What you don’t know about supermarkets

You are a smart consumer. To avoid the crowded supermarket in the heat you went to a supermarket at an ‘unpopular’ hour. You find all the things on your list immediately and the newest in the ever growing line of Cadbury’s chocolates (You really can’t go wrong with those). 
Sadly, the supermarket owner did account for this beforehand. What they may not want you to know is that, every item in that supermarket is placed at its designated spot after careful planning. As much as a consumer would like to believe they are hawkeye, everything that catches your eye is meant to.
When you enter any store, it has some scarcity power (it can charge you a higher price to some degree) simply because it takes an effort to walk to the next store. Based on this, firms discriminate in terms of prices (Charging different prices to different groups). Ideally, they would want to charge each consumer the maximum she is willing to pay. Amazon did try this (and makemytrip does this in India). Their claim was to try to ‘personalize’ your experience which meant charging you a higher price for a repeatedly viewed product or service. Now, that is frowned upon and Amazon after much backlash decided to stop doing that. So they decided to turn to discriminating based on different groups instead of individuals, which apparently is not socially frowned upon. Consider the Big bazaar card, a popular loyalty program of an Indian super market: By providing you ‘points’ which get you a discount on your next purchase, they get to know your buying patterns and all but ensure that you will visit their store again to redeem said points.
You (okay, maybe not you) are lazy. Firms know that, they know you will never bend down to get something from the bottom shelf in a crowded supermarket if you can see it at eye-level. So isn’t it a happy coincidence that only the expensive products are kept at eye-level?
Sometimes, even necessities can be exploited. A recent boom in the organic foods industry has caused a sudden spike in their demand. Any major supermarket will provide you with an array of those organic foods. Customers often miss out HOW they are placed. Organic foods are typically together and it is claimed to be for convenience, somehow organic eggs are never with ‘normal’ eggs. The price difference is too humbling.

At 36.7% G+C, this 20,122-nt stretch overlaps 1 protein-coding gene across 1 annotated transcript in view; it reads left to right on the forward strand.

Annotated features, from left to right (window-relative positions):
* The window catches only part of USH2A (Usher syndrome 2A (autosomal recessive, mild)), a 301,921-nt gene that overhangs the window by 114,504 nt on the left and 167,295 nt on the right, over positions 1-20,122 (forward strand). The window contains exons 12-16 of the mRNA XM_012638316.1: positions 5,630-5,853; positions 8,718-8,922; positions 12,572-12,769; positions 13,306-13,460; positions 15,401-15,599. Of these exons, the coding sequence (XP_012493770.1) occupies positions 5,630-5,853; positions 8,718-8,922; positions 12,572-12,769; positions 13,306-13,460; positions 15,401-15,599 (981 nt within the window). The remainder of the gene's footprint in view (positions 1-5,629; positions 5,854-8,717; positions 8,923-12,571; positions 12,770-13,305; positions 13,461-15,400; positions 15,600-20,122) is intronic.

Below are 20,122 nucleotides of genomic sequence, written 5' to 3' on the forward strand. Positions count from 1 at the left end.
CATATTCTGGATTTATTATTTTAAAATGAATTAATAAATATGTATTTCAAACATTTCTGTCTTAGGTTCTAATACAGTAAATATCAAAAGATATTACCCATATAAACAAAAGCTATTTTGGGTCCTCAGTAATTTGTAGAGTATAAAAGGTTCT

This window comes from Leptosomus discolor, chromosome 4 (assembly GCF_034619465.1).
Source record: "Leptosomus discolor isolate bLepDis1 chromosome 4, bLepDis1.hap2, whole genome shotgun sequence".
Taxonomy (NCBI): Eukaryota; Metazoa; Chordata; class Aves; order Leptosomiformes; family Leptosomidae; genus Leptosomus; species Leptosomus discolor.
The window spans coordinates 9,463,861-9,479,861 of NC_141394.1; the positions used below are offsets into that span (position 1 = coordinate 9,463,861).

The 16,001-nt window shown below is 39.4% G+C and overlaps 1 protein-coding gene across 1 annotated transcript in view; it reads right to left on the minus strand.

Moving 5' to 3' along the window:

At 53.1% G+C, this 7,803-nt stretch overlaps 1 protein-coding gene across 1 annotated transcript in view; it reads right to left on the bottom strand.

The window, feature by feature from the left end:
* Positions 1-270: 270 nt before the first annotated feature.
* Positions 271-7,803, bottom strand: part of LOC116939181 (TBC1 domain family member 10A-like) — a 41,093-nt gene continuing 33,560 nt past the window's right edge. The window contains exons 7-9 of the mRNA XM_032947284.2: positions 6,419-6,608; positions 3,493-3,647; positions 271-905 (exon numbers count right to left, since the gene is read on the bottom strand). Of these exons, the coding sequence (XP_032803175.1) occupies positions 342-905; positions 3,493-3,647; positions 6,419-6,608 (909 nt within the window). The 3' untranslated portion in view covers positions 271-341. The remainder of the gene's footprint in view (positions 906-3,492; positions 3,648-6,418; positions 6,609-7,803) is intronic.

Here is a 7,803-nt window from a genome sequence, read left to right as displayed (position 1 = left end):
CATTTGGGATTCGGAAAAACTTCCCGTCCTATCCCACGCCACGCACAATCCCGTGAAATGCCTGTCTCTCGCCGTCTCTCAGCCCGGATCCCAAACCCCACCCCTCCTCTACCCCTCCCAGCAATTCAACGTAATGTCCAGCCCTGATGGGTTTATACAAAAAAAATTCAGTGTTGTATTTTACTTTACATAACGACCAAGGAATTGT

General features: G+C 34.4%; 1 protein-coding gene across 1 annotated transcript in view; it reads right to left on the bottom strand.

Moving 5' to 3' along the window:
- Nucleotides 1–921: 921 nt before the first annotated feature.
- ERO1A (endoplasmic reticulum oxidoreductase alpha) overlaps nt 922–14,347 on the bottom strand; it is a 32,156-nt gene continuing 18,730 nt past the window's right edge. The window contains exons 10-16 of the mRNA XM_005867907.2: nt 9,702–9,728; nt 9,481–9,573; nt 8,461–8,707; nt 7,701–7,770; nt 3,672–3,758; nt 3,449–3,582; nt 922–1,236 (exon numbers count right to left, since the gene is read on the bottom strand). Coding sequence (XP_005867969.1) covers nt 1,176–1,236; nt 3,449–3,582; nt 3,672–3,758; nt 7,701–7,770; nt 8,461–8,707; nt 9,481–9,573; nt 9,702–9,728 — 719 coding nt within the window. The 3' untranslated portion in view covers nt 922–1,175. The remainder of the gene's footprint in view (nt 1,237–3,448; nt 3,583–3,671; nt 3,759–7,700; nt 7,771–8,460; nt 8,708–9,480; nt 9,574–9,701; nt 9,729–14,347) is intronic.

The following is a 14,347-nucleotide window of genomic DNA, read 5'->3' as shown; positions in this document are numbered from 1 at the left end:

You may think those ‘nice’ stores that give student discounts and senior citizen discounts are truly altruistic but sadly they are not. It is generally good business to give those discounts. Only a cynic (or an economist) would argue otherwise. However, the important question here is how much sales rise when prices are dropped.
That leaves us with restaurants and movie theaters. It is no secret that they are kings at price discrimination. That has gotten to the extent that people expect to be charged more at restaurants and they presumably they do not want to appear thrifty since a considerable amount of people here are on dates. 
So how does all this information help you in becoming a smarter consumer? In order to get a bargain shop cheaply and look for alternatives before making a purchase. If you want to outwit the supermarkets then simple observation is your best tool, similar products are often priced similarly and just need to found (presumably from the annoying bottom shelf).
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